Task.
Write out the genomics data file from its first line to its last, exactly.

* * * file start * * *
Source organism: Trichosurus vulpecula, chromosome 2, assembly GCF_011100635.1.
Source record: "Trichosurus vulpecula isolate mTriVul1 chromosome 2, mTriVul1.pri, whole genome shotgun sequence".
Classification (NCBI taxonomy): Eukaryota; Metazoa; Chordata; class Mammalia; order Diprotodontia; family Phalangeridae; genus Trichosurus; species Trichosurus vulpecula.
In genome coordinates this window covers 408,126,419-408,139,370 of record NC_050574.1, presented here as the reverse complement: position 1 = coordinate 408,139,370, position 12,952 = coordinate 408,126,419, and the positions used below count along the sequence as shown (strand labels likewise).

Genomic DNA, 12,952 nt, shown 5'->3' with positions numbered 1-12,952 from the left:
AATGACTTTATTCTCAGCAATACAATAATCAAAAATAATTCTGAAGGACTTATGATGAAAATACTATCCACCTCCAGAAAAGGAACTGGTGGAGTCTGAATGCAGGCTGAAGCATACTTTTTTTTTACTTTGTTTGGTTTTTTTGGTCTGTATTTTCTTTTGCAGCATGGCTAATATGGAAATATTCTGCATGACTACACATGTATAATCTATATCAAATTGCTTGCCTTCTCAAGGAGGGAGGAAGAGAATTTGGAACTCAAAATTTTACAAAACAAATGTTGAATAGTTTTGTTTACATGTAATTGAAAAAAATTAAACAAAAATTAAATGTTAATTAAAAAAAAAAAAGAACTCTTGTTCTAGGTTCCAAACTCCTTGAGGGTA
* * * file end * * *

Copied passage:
Source organism: Trichosurus vulpecula, chromosome 2, assembly GCF_011100635.1.
Source record: "Trichosurus vulpecula isolate mTriVul1 chromosome 2, mTriVul1.pri, whole genome shotgun sequence".
Classification (NCBI taxonomy): Eukaryota; Metazoa; Chordata; class Mammalia; order Diprotodontia; family Phalangeridae; genus Trichosurus; species Trichosurus vulpecula.
In genome coordinates this window covers 408,126,419-408,139,370 of record NC_050574.1, presented here as the reverse complement: position 1 = coordinate 408,139,370, position 12,952 = coordinate 408,126,419, and the positions used below count along the sequence as shown (strand labels likewise).

Genomic DNA, 12,952 nt, shown 5'->3' with positions numbered 1-12,952 from the left:
AATGACTTTATTCTCAGCAATACAATAATCAAAAATAATTCTGAAGGACTTATGATGAAAATACTATCCACCTCCAGAAAAGGAACTGGTGGAGTCTGAATGCAGGCTGAAGCATACTTTTTTTTTACTTTGTTTGGTTTTTTTGGTCTGTATTTTCTTTTGCAGCATGGCTAATATGGAAATATTCTGCATGACTACACATGTATAATCTATATCAAATTGCTTGCCTTCTCAAGGAGGGAGGAAGAGAATTTGGAACTCAAAATTTTACAAAACAAATGTTGAATAGTTTTGTTTACATGTAATTGAAAAAAATTAAACAAAAATTAAATGTTAATTAAAAAAAAAAAAGAACTCTTGTTCTAGGTTCCAAACTCCTTGAGGGTA